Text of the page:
After years hemorrhaging millions of dollars, even closing for a year and a half, Sonoma West Medical Center in Sebastopol remains stuck in a financial ICU.
In October 2015 “when we reopened the hospital — this is my own mistake — the assumption was that we were reopening and doing business,” said Gail Thomas, treasurer of the district board and former president and board member of the Sonoma West Medical Foundation for a decade. “That was wrong,” she said. “We were reopening a startup” as if it were a new hospital. “All startups have financial challenges initially.”
In January, 25-bed Sonoma West lost $200,000, but in recent months bled at rates of nearly half a million dollars. In a letter of intent dated Feb. 15, Sonoma West opened the door to selling itself to a Florida-based investment startup that changed its name to Americore Health in September after initial creation as White Diamond Holdings nine months earlier.
Weeks later in early March, the hospital’s five-member board shifted its position from selling the hospital toward an operating period under lease before further consideration of sale. That new proposal under study was presented to the community in a special meeting March 9.
“In this new model with Americore,” Thomas said, a management contract could move toward a lease, “We frankly don’t want to do the sale until we see success.”
Sonoma West Medical Center is owned by Palm Drive Health Care District. Eight months ago, the district turned over management of the hospital to another outside firm — Pipeline Health, based in Los Angeles. Under the Pipeline deal, it continued losing money. Now, transition from Pipeline could occur within the next month or so, Thomas said.
One “reason for the Sonoma West financial crisis is that it no longer receives public compensation for charity care,” Thomas said. “That amounts to about $1 million a year,” Thomas said.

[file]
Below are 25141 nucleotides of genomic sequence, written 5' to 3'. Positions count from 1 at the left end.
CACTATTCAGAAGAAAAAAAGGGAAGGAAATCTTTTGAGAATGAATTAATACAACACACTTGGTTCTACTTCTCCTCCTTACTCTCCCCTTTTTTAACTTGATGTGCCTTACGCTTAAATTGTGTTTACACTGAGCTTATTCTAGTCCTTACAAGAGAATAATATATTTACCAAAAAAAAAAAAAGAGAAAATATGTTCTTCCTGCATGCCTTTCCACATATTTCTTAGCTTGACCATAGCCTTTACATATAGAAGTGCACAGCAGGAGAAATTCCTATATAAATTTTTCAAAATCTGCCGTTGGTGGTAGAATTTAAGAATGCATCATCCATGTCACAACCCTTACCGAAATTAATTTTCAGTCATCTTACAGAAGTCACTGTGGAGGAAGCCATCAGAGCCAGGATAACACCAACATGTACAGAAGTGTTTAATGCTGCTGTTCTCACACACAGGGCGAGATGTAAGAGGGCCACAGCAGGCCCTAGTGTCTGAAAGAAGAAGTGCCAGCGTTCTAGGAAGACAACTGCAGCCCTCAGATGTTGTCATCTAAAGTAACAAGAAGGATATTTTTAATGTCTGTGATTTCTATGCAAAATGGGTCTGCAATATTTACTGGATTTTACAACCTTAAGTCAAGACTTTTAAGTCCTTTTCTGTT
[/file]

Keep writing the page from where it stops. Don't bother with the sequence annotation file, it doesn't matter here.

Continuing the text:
She talked with leaders of small hospitals throughout the U.S. and found that most face monthly deficits from $200,000 to $600,000. One rural hospital near Pittsburg lost $500,000 a month; another in Kentucky, $400,000.
Sonoma West seeks new, creative ways to stay afloat, Thomas said. “We are vastly under-reimbursed,” she said. Small hospitals have scant leverage in negotiating reimbursement from insurance companies, she said. “We don’t get reimbursement at the same rate as larger hospitals. You can’t do that very long without having a problem. Is there another paradigm?”
Sonoma County has just over 800 beds in all its hospitals combined, including Memorial, Sutter and Kaiser, plus four smaller hospitals. That amounts to 1.6 beds per 1,000 residents, compared to 2.6 beds per 1,000 residents in the Bay Area. “We are significantly under-bedded,” Thomas said, and Sonoma West’s 25 beds are “absolutely essential. We relieve pressure” on larger hospitals. “It is in the interest of the county to make sure all four small, rural hospitals are alive and well,” she said.
Sonoma West has more laboratory facilities than it uses, Thomas said, and Americore could expand the facility’s lab business to draw new revenue. “We have one of the best chemical-analyzer machines north of the Golden Gate Bridge. We are looking at marketing our laboratory services” as well as radiology imaging services, she said, while maintaining high-quality acute care in the hospital.
“What different things can we do to bring in income streams to support the hospital,” she said. “It’s an entrepreneurial concept.”